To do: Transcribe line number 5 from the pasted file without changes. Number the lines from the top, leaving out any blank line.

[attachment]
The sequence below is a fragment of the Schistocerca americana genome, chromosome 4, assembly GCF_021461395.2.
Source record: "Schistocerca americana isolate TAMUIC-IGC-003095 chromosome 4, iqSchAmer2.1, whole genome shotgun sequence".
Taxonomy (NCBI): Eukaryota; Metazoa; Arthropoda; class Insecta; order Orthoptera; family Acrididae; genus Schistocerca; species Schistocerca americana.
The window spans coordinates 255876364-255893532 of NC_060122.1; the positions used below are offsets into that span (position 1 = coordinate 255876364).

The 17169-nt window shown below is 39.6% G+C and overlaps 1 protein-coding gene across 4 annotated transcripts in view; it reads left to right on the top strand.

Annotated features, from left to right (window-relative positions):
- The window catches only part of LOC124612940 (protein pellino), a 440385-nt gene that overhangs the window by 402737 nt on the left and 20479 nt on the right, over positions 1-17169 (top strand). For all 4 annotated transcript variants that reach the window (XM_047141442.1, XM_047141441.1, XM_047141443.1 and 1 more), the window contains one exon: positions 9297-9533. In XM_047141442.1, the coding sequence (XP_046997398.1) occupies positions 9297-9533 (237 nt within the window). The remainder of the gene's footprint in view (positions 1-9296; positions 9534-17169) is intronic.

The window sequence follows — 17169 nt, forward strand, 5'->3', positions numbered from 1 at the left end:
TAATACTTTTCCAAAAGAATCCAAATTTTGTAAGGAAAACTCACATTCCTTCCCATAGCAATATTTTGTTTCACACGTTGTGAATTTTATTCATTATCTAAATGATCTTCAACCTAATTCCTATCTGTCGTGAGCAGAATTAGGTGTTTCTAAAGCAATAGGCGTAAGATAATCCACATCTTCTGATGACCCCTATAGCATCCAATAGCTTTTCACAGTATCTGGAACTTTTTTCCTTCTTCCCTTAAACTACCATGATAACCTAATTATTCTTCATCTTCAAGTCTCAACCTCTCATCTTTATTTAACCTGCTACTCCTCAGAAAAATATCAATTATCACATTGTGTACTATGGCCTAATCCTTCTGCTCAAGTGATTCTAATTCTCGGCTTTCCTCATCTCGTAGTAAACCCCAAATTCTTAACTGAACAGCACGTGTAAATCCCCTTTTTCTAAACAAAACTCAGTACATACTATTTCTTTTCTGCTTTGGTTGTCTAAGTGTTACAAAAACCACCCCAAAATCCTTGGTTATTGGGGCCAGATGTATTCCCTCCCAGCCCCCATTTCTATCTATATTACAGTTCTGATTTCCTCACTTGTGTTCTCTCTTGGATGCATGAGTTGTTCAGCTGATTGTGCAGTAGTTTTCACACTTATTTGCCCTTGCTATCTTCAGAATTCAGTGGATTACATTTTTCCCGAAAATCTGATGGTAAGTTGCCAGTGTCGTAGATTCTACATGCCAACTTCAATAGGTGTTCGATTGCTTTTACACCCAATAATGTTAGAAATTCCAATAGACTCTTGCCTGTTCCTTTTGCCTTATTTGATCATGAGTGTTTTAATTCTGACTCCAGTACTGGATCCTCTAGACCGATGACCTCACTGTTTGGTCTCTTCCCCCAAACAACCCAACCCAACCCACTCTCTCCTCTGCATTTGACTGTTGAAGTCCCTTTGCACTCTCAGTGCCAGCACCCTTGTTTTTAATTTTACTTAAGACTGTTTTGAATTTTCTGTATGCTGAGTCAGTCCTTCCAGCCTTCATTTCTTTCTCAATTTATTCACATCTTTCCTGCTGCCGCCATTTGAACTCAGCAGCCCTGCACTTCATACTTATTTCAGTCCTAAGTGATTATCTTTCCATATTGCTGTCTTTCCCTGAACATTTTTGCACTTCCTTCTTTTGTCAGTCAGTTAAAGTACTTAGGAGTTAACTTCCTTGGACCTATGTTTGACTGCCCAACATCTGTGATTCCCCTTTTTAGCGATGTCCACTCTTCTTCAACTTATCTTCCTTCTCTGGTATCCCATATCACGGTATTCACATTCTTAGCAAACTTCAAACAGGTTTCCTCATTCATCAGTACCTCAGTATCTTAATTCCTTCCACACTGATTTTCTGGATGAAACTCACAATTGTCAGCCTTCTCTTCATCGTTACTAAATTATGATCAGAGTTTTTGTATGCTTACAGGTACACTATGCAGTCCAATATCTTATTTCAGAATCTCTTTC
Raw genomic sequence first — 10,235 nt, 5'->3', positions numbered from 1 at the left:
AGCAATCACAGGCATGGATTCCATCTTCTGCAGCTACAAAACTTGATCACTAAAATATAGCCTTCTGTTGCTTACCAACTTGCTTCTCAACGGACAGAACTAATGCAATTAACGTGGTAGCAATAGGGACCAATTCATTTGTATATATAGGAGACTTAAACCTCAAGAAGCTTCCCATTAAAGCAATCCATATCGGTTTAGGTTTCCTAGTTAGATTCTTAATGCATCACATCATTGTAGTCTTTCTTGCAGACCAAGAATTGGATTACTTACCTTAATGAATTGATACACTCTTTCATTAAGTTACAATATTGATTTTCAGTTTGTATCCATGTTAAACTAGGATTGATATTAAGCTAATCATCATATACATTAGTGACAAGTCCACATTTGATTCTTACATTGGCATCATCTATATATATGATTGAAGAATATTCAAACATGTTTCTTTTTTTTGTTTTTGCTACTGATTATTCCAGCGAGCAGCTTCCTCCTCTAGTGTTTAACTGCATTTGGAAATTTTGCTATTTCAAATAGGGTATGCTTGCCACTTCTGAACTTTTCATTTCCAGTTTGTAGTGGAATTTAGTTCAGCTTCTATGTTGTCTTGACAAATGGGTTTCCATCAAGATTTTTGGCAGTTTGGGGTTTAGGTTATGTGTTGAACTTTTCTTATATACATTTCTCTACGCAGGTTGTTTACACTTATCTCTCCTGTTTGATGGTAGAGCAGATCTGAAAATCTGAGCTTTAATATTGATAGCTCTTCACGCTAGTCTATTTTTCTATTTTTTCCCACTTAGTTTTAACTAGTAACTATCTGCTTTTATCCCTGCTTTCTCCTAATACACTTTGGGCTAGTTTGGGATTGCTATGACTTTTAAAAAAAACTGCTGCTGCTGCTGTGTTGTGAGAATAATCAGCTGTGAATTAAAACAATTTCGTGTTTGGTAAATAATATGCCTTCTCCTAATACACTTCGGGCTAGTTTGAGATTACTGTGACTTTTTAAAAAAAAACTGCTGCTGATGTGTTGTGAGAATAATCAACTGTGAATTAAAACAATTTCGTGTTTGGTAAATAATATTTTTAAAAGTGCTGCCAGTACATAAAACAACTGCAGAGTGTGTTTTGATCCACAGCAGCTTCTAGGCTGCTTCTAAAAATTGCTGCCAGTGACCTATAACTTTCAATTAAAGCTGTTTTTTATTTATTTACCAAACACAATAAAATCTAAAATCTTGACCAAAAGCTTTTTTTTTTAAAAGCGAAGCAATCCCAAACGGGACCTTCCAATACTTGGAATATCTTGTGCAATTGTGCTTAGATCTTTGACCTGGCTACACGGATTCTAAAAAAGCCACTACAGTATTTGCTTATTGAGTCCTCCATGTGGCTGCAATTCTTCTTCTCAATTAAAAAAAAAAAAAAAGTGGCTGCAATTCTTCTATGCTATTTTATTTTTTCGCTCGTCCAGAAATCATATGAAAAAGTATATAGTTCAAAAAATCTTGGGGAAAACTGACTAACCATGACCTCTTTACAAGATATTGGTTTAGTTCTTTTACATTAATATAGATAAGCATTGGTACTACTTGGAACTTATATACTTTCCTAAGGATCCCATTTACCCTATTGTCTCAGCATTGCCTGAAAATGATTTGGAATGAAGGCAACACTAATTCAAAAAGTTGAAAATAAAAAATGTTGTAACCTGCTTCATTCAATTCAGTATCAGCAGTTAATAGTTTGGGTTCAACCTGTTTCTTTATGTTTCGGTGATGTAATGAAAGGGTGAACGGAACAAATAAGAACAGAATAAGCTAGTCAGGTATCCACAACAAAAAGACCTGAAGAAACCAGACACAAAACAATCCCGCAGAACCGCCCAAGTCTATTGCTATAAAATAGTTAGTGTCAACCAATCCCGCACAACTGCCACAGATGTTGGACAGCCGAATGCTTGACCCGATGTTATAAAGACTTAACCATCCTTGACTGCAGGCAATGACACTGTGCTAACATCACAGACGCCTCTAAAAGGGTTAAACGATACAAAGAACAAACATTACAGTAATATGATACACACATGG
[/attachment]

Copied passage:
The 17169-nt window shown below is 39.6% G+C and overlaps 1 protein-coding gene across 4 annotated transcripts in view; it reads left to right on the top strand.